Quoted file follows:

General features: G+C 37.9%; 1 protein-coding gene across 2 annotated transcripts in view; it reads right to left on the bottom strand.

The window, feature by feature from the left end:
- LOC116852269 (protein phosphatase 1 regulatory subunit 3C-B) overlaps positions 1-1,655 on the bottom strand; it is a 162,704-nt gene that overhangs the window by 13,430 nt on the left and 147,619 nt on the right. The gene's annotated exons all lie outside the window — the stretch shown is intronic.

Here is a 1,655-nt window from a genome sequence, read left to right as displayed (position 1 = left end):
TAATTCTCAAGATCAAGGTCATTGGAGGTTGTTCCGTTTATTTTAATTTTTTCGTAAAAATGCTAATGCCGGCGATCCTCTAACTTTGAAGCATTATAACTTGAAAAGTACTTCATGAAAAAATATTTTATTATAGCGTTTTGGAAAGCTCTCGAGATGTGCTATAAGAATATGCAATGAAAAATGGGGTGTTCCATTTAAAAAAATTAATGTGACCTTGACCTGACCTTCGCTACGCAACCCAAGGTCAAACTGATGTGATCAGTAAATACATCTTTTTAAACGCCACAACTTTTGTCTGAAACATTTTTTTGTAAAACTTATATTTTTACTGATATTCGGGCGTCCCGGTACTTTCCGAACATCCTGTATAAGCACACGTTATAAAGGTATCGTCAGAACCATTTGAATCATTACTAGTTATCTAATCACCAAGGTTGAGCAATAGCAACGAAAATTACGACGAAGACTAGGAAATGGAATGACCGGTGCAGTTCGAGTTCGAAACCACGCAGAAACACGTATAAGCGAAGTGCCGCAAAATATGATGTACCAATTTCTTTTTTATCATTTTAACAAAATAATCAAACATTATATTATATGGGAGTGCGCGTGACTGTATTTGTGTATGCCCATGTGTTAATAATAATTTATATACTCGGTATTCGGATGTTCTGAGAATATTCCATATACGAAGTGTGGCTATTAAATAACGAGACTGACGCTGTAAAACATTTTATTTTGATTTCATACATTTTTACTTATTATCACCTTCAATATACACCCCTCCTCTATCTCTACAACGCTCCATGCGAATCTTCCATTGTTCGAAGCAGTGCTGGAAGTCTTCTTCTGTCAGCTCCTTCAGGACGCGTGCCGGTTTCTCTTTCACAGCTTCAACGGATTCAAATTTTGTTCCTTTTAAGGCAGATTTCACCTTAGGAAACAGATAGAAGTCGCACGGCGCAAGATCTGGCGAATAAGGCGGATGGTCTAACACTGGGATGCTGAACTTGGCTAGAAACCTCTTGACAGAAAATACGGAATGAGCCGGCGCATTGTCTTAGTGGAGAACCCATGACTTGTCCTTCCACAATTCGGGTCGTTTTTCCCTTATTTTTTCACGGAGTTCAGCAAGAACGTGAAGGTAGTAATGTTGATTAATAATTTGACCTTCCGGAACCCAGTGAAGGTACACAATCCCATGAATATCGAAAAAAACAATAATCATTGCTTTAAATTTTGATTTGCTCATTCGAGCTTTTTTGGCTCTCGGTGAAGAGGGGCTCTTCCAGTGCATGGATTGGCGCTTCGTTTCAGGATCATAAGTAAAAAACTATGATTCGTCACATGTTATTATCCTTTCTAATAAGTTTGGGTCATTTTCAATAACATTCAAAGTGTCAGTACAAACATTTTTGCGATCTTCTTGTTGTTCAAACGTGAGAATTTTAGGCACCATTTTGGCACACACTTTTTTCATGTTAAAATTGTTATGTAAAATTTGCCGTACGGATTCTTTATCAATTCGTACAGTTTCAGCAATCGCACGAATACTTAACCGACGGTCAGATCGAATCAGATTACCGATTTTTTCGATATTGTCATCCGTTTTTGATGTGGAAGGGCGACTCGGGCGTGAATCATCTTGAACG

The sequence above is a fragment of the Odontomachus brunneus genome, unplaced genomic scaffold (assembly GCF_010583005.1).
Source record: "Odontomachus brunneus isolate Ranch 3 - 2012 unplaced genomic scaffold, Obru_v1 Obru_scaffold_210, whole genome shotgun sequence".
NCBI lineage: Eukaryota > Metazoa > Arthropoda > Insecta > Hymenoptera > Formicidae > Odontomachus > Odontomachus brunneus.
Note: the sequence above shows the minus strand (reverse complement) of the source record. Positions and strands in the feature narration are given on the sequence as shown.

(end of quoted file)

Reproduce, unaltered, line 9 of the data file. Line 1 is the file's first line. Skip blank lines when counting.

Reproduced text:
Note: the sequence above shows the minus strand (reverse complement) of the source record. Positions and strands in the feature narration are given on the sequence as shown.